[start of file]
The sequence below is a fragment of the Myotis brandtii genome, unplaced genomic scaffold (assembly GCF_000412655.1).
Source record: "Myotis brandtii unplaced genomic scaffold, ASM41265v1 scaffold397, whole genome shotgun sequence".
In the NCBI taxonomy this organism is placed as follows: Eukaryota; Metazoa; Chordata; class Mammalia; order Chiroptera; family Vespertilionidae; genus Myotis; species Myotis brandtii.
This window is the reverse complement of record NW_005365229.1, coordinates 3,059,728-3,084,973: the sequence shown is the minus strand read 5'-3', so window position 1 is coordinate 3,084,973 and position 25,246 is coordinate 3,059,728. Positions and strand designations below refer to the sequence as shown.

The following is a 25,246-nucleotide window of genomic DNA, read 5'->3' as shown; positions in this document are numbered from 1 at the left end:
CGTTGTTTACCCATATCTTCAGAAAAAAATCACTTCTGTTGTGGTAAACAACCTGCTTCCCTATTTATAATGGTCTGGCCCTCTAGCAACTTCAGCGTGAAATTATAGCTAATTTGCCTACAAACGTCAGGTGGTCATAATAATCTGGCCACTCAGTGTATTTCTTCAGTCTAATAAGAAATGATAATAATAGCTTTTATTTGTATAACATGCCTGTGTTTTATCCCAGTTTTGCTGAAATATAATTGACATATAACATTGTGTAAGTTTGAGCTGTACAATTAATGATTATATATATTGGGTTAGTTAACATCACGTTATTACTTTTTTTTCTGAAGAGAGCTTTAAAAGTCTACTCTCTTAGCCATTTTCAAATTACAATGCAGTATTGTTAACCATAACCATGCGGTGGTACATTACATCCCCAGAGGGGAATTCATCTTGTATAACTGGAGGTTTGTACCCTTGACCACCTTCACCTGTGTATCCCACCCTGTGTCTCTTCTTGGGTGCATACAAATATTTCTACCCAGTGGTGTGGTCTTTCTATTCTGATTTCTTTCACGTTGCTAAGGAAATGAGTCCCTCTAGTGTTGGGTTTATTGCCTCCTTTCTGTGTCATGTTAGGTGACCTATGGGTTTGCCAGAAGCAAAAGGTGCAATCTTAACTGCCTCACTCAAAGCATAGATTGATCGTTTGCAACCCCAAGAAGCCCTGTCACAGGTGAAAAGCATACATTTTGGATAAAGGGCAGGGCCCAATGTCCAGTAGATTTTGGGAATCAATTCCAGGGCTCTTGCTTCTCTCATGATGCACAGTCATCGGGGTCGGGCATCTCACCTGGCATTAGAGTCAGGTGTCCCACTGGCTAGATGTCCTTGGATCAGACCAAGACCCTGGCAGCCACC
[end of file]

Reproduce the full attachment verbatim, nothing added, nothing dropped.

The sequence below is a fragment of the Myotis brandtii genome, unplaced genomic scaffold (assembly GCF_000412655.1).
Source record: "Myotis brandtii unplaced genomic scaffold, ASM41265v1 scaffold397, whole genome shotgun sequence".
In the NCBI taxonomy this organism is placed as follows: Eukaryota; Metazoa; Chordata; class Mammalia; order Chiroptera; family Vespertilionidae; genus Myotis; species Myotis brandtii.
This window is the reverse complement of record NW_005365229.1, coordinates 3,059,728-3,084,973: the sequence shown is the minus strand read 5'-3', so window position 1 is coordinate 3,084,973 and position 25,246 is coordinate 3,059,728. Positions and strand designations below refer to the sequence as shown.

The following is a 25,246-nucleotide window of genomic DNA, read 5'->3' as shown; positions in this document are numbered from 1 at the left end:
CGTTGTTTACCCATATCTTCAGAAAAAAATCACTTCTGTTGTGGTAAACAACCTGCTTCCCTATTTATAATGGTCTGGCCCTCTAGCAACTTCAGCGTGAAATTATAGCTAATTTGCCTACAAACGTCAGGTGGTCATAATAATCTGGCCACTCAGTGTATTTCTTCAGTCTAATAAGAAATGATAATAATAGCTTTTATTTGTATAACATGCCTGTGTTTTATCCCAGTTTTGCTGAAATATAATTGACATATAACATTGTGTAAGTTTGAGCTGTACAATTAATGATTATATATATTGGGTTAGTTAACATCACGTTATTACTTTTTTTTCTGAAGAGAGCTTTAAAAGTCTACTCTCTTAGCCATTTTCAAATTACAATGCAGTATTGTTAACCATAACCATGCGGTGGTACATTACATCCCCAGAGGGGAATTCATCTTGTATAACTGGAGGTTTGTACCCTTGACCACCTTCACCTGTGTATCCCACCCTGTGTCTCTTCTTGGGTGCATACAAATATTTCTACCCAGTGGTGTGGTCTTTCTATTCTGATTTCTTTCACGTTGCTAAGGAAATGAGTCCCTCTAGTGTTGGGTTTATTGCCTCCTTTCTGTGTCATGTTAGGTGACCTATGGGTTTGCCAGAAGCAAAAGGTGCAATCTTAACTGCCTCACTCAAAGCATAGATTGATCGTTTGCAACCCCAAGAAGCCCTGTCACAGGTGAAAAGCATACATTTTGGATAAAGGGCAGGGCCCAATGTCCAGTAGATTTTGGGAATCAATTCCAGGGCTCTTGCTTCTCTCATGATGCACAGTCATCGGGGTCGGGCATCTCACCTGGCATTAGAGTCAGGTGTCCCACTGGCTAGATGTCCTTGGATCAGACCAAGACCCTGGCAGCCACC